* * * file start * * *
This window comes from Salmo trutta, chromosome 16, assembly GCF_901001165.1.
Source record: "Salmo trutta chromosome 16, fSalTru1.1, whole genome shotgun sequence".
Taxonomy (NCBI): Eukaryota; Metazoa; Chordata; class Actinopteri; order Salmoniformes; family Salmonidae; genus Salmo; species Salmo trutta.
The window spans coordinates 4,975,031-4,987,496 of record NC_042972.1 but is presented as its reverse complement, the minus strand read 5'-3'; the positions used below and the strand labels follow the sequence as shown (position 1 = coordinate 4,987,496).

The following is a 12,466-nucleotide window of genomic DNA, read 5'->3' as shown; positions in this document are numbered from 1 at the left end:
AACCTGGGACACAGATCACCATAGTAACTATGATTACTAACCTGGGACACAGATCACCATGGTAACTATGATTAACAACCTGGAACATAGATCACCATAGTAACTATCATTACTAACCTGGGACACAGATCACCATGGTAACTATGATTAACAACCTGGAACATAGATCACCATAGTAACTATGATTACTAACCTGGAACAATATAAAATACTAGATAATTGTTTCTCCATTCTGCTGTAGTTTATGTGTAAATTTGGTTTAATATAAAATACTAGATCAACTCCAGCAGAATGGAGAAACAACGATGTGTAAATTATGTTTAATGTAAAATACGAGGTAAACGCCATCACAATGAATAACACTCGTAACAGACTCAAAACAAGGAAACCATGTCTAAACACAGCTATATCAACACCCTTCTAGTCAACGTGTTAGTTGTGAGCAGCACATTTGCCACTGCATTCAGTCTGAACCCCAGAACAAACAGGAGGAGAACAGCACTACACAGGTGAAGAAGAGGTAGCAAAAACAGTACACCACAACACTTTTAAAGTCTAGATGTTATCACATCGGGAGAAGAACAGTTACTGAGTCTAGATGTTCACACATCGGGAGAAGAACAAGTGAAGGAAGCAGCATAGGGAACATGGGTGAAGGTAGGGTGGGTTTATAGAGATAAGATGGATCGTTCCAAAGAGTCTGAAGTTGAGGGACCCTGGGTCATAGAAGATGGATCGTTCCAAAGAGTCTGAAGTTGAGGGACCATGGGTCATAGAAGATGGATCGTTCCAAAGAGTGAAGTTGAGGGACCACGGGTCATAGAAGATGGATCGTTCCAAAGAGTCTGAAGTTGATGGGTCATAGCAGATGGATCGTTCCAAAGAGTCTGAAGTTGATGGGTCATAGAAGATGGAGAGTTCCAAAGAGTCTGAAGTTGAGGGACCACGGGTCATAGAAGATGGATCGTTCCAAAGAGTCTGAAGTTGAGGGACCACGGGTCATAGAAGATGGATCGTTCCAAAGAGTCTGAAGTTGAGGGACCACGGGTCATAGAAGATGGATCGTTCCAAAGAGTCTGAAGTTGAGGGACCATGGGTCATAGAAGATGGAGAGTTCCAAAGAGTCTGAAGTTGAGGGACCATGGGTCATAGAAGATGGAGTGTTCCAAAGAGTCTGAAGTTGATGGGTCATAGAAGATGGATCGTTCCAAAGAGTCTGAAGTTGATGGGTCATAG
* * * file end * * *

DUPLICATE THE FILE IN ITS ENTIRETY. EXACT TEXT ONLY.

This window comes from Salmo trutta, chromosome 16, assembly GCF_901001165.1.
Source record: "Salmo trutta chromosome 16, fSalTru1.1, whole genome shotgun sequence".
Taxonomy (NCBI): Eukaryota; Metazoa; Chordata; class Actinopteri; order Salmoniformes; family Salmonidae; genus Salmo; species Salmo trutta.
The window spans coordinates 4,975,031-4,987,496 of record NC_042972.1 but is presented as its reverse complement, the minus strand read 5'-3'; the positions used below and the strand labels follow the sequence as shown (position 1 = coordinate 4,987,496).

The following is a 12,466-nucleotide window of genomic DNA, read 5'->3' as shown; positions in this document are numbered from 1 at the left end:
AACCTGGGACACAGATCACCATAGTAACTATGATTACTAACCTGGGACACAGATCACCATGGTAACTATGATTAACAACCTGGAACATAGATCACCATAGTAACTATCATTACTAACCTGGGACACAGATCACCATGGTAACTATGATTAACAACCTGGAACATAGATCACCATAGTAACTATGATTACTAACCTGGAACAATATAAAATACTAGATAATTGTTTCTCCATTCTGCTGTAGTTTATGTGTAAATTTGGTTTAATATAAAATACTAGATCAACTCCAGCAGAATGGAGAAACAACGATGTGTAAATTATGTTTAATGTAAAATACGAGGTAAACGCCATCACAATGAATAACACTCGTAACAGACTCAAAACAAGGAAACCATGTCTAAACACAGCTATATCAACACCCTTCTAGTCAACGTGTTAGTTGTGAGCAGCACATTTGCCACTGCATTCAGTCTGAACCCCAGAACAAACAGGAGGAGAACAGCACTACACAGGTGAAGAAGAGGTAGCAAAAACAGTACACCACAACACTTTTAAAGTCTAGATGTTATCACATCGGGAGAAGAACAGTTACTGAGTCTAGATGTTCACACATCGGGAGAAGAACAAGTGAAGGAAGCAGCATAGGGAACATGGGTGAAGGTAGGGTGGGTTTATAGAGATAAGATGGATCGTTCCAAAGAGTCTGAAGTTGAGGGACCCTGGGTCATAGAAGATGGATCGTTCCAAAGAGTCTGAAGTTGAGGGACCATGGGTCATAGAAGATGGATCGTTCCAAAGAGTGAAGTTGAGGGACCACGGGTCATAGAAGATGGATCGTTCCAAAGAGTCTGAAGTTGATGGGTCATAGCAGATGGATCGTTCCAAAGAGTCTGAAGTTGATGGGTCATAGAAGATGGAGAGTTCCAAAGAGTCTGAAGTTGAGGGACCACGGGTCATAGAAGATGGATCGTTCCAAAGAGTCTGAAGTTGAGGGACCACGGGTCATAGAAGATGGATCGTTCCAAAGAGTCTGAAGTTGAGGGACCACGGGTCATAGAAGATGGATCGTTCCAAAGAGTCTGAAGTTGAGGGACCATGGGTCATAGAAGATGGAGAGTTCCAAAGAGTCTGAAGTTGAGGGACCATGGGTCATAGAAGATGGAGTGTTCCAAAGAGTCTGAAGTTGATGGGTCATAGAAGATGGATCGTTCCAAAGAGTCTGAAGTTGATGGGTCATAG